The situation improved, thanks to Murphy’s power of persuasion in the community, Harper said.
Although he never aimed to launch a civil rights movement at KU and didn’t state integration as an overriding goal, it was a constant for Murphy.
In numerous speeches and actions at KU, he articulated distaste for bigotry, according to the book.
“His goal was to teach about and protect the citizenship rights of all, whether African-American, Caucasian, liberal or conservative, Jewish or Christian or agnostic,” according to the book. “Nothing could improve for any of them, he said, unless the university remained a ‘marketplace of free ideas,’ where all could test dogma and theories that were new to them. The chancellor’s primary task, Murphy believed, was to protect that marketplace from the ‘clammy hands’ of those who would suppress the full rights of citizenship.”
As it is now, money was a critical building block for Murphy’s ideas for elevating the university.
Raising it was another thing that set him apart as a leader.
His ability to raise money enabled him to purchase important collections and fund resources for KU Libraries, for example.
“He knew what it would take to make KU the best university between the two coasts, and he believed thoroughly that it could be,” Harper said.
Murphy didn’t create pools of money with no purpose, she said; rather, he tied his fundraising to something that a faculty member needed or wanted, or that the library, art museum or an academic department could benefit from. He forged personal relationships with donors and other stakeholders, found out what they were interested in and matched them with a need at KU.
“Murphy had a knack for fitting the perfect person to every project,” according to the book.
One key figure to state funding who Murphy never won over was then-Gov. George Docking.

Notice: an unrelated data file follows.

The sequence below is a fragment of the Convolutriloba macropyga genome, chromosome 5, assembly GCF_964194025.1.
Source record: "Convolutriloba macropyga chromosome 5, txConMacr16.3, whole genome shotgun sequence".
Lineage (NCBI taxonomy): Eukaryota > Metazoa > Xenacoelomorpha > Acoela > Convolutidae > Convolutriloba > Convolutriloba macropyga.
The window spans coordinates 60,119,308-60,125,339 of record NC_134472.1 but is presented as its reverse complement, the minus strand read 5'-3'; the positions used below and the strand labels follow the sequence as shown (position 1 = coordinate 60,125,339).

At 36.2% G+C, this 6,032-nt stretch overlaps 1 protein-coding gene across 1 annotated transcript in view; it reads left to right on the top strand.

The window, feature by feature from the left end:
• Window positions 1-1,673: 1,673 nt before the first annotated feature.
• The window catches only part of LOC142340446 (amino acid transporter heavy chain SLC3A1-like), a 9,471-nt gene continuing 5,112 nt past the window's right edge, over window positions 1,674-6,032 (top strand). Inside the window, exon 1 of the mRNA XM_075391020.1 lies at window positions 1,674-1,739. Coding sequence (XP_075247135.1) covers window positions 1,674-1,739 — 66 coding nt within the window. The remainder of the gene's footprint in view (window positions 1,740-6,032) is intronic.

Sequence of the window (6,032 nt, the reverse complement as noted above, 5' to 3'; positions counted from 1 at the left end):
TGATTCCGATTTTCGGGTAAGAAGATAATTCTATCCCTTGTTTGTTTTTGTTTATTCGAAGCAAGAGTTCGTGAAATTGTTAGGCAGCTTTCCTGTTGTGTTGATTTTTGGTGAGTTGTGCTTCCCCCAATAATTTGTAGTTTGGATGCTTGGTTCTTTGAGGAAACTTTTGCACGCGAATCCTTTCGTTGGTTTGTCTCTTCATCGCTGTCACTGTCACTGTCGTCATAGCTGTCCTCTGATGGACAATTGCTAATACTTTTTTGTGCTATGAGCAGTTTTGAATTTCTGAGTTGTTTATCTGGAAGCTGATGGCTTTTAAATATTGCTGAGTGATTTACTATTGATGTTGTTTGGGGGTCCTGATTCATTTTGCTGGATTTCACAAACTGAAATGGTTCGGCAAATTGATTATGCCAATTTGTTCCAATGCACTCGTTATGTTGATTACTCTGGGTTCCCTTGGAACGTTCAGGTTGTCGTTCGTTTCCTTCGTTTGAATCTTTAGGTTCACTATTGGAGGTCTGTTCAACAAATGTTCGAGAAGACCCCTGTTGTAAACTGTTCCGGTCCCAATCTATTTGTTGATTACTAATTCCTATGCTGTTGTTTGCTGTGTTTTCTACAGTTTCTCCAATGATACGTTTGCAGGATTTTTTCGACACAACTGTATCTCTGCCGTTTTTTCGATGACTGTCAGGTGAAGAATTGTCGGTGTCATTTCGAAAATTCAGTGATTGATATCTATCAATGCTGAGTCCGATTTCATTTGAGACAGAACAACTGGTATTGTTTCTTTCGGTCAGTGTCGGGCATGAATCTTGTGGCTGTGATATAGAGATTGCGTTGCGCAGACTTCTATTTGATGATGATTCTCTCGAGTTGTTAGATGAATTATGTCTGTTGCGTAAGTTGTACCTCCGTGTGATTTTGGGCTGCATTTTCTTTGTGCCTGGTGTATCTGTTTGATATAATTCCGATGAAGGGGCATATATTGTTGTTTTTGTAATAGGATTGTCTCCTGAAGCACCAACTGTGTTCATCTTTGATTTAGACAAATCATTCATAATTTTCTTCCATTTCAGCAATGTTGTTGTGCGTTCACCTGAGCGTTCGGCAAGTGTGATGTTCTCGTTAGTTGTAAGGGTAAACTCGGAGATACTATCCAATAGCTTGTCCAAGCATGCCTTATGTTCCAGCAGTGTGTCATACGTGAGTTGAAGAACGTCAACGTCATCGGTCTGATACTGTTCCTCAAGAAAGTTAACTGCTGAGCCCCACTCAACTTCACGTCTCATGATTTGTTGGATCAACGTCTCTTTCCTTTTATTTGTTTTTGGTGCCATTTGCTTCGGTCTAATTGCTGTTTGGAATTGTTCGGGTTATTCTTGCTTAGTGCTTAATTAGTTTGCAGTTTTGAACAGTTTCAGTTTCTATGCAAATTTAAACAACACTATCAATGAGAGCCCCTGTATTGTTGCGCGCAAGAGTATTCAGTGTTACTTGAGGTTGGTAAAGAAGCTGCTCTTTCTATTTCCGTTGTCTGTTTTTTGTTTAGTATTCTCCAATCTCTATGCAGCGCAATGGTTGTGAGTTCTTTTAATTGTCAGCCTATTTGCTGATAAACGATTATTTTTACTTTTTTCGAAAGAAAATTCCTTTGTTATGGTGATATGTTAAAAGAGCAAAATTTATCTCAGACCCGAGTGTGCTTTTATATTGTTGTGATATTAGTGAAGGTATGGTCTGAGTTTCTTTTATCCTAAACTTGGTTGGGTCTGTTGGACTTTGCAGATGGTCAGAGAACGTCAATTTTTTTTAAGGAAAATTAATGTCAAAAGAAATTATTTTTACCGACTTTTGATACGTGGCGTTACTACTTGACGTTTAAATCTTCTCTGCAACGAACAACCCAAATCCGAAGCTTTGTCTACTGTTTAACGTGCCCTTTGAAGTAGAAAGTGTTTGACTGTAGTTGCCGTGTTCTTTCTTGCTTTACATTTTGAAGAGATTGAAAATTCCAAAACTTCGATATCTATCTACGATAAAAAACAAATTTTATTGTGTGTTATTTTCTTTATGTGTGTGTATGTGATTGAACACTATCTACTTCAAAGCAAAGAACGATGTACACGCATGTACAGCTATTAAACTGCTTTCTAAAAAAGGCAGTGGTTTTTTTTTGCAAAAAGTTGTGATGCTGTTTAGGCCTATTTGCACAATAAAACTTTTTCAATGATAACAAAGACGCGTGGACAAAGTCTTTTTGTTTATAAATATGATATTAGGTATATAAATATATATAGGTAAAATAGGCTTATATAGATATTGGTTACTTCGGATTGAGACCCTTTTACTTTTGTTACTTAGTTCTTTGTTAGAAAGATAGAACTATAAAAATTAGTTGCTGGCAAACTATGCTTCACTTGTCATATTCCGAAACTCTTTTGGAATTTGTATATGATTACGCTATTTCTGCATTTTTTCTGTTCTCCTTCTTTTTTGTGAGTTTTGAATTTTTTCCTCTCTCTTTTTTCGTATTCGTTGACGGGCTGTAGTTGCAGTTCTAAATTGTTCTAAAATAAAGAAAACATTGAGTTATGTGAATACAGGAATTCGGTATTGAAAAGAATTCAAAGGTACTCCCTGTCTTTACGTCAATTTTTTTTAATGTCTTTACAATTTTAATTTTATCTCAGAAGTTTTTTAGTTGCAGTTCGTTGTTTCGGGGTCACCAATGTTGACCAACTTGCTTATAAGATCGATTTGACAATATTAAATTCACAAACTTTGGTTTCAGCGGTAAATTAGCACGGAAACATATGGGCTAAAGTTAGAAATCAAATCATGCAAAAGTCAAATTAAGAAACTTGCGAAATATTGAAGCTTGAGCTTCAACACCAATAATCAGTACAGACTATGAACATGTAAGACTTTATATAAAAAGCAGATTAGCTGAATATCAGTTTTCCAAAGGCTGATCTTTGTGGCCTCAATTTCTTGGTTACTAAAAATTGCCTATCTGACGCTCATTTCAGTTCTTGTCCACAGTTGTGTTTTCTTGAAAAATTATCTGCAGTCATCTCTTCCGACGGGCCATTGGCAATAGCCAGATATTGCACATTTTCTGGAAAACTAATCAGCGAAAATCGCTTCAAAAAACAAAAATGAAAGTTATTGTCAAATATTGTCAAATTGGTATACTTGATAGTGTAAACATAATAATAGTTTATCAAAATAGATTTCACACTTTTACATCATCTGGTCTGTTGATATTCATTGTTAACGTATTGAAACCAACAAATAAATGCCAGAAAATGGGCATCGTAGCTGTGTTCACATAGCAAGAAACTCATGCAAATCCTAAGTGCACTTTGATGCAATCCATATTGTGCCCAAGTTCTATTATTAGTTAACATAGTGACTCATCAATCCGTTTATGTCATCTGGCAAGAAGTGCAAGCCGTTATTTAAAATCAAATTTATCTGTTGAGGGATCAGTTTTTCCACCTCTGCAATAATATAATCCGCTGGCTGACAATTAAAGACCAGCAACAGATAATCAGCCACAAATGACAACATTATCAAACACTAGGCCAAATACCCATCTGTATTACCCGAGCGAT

“George Docking seriously didn’t like KU, and he didn’t like Franklin Murphy,” Harper said.
As the leader of the state’s flagship institution, Murphy’s job was to speak for higher education in Kansas, Harper said.
Murphy had become accustomed to winning but learned in Kansas politics that he wasn’t going to win every fight, Harper said. Docking was not approving funds Murphy believed KU needed to maintain its stature.
“When it became clear that it wasn’t going to change, and especially because the governor had such animosity for Murphy, he said, ‘When it isn’t fun anymore, you do something else,’” Harper said.
At UCLA, Murphy also made an impact.
The chancellor who succeeded Murphy there wrote, according to the book, “Franklin Murphy is probably the most seminal person across the board in terms of the growth and development of the Los Angeles community into a world leader.”
Reflecting on his leadership at KU and beyond, according to Harper’s book, Murphy himself said, “My job was to share the vision, find the talent, provide the freedom, and secure the funds.”
The University of Kansas Libraries, the KU Alumni Association and author Nancy Kellogg Harper are planning a book signing event for “The Making of a Leader, Franklin D. Murphy, the Kansas Years.”
The event is scheduled for 3:30 p.m. April 12 at the Adams Alumni Center, 1266 Oread Ave.
The event is expected to include comments from individuals who knew Murphy and an opportunity for discussion. Those who plan to attend can RSVP by calling Leah Hallstrom at 785-864-3103 or emailing email@example.com.